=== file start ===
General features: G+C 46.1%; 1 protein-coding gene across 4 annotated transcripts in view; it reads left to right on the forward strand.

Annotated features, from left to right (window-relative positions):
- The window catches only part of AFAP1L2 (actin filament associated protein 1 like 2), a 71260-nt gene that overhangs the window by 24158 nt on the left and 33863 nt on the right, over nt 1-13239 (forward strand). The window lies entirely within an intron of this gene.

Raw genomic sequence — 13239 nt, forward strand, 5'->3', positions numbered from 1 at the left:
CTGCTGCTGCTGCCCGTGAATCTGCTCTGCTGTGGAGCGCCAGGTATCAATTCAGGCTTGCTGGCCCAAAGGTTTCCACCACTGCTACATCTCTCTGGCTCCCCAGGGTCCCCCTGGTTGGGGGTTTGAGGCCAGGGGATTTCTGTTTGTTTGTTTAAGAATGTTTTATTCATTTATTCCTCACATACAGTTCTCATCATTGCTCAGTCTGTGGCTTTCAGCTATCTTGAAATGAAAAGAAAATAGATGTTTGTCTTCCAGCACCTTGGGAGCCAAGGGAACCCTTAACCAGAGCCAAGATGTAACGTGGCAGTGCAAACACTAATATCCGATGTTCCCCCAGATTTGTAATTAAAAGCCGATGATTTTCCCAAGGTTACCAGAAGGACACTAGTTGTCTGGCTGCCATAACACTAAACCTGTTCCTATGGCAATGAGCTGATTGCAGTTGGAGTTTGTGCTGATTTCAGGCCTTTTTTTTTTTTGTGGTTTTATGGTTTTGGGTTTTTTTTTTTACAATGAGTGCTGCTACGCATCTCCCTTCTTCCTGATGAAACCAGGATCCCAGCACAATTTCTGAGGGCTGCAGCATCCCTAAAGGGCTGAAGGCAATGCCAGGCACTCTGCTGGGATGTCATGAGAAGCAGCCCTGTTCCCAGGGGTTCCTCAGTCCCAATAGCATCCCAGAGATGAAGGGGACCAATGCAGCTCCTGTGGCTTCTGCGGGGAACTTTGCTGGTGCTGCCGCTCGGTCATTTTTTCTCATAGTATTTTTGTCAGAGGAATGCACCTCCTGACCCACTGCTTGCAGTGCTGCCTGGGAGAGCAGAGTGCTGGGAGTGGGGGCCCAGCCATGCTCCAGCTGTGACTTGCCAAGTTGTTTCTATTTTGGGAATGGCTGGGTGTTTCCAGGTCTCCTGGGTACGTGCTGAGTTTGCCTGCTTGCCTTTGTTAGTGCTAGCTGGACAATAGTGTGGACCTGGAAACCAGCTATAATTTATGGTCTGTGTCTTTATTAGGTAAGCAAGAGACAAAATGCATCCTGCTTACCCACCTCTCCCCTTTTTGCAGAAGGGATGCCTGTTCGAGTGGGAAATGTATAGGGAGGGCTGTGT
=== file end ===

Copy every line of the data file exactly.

General features: G+C 46.1%; 1 protein-coding gene across 4 annotated transcripts in view; it reads left to right on the forward strand.

Annotated features, from left to right (window-relative positions):
- The window catches only part of AFAP1L2 (actin filament associated protein 1 like 2), a 71260-nt gene that overhangs the window by 24158 nt on the left and 33863 nt on the right, over nt 1-13239 (forward strand). The window lies entirely within an intron of this gene.

Raw genomic sequence — 13239 nt, forward strand, 5'->3', positions numbered from 1 at the left:
CTGCTGCTGCTGCCCGTGAATCTGCTCTGCTGTGGAGCGCCAGGTATCAATTCAGGCTTGCTGGCCCAAAGGTTTCCACCACTGCTACATCTCTCTGGCTCCCCAGGGTCCCCCTGGTTGGGGGTTTGAGGCCAGGGGATTTCTGTTTGTTTGTTTAAGAATGTTTTATTCATTTATTCCTCACATACAGTTCTCATCATTGCTCAGTCTGTGGCTTTCAGCTATCTTGAAATGAAAAGAAAATAGATGTTTGTCTTCCAGCACCTTGGGAGCCAAGGGAACCCTTAACCAGAGCCAAGATGTAACGTGGCAGTGCAAACACTAATATCCGATGTTCCCCCAGATTTGTAATTAAAAGCCGATGATTTTCCCAAGGTTACCAGAAGGACACTAGTTGTCTGGCTGCCATAACACTAAACCTGTTCCTATGGCAATGAGCTGATTGCAGTTGGAGTTTGTGCTGATTTCAGGCCTTTTTTTTTTTTGTGGTTTTATGGTTTTGGGTTTTTTTTTTTACAATGAGTGCTGCTACGCATCTCCCTTCTTCCTGATGAAACCAGGATCCCAGCACAATTTCTGAGGGCTGCAGCATCCCTAAAGGGCTGAAGGCAATGCCAGGCACTCTGCTGGGATGTCATGAGAAGCAGCCCTGTTCCCAGGGGTTCCTCAGTCCCAATAGCATCCCAGAGATGAAGGGGACCAATGCAGCTCCTGTGGCTTCTGCGGGGAACTTTGCTGGTGCTGCCGCTCGGTCATTTTTTCTCATAGTATTTTTGTCAGAGGAATGCACCTCCTGACCCACTGCTTGCAGTGCTGCCTGGGAGAGCAGAGTGCTGGGAGTGGGGGCCCAGCCATGCTCCAGCTGTGACTTGCCAAGTTGTTTCTATTTTGGGAATGGCTGGGTGTTTCCAGGTCTCCTGGGTACGTGCTGAGTTTGCCTGCTTGCCTTTGTTAGTGCTAGCTGGACAATAGTGTGGACCTGGAAACCAGCTATAATTTATGGTCTGTGTCTTTATTAGGTAAGCAAGAGACAAAATGCATCCTGCTTACCCACCTCTCCCCTTTTTGCAGAAGGGATGCCTGTTCGAGTGGGAAATGTATAGGGAGGGCTGTGT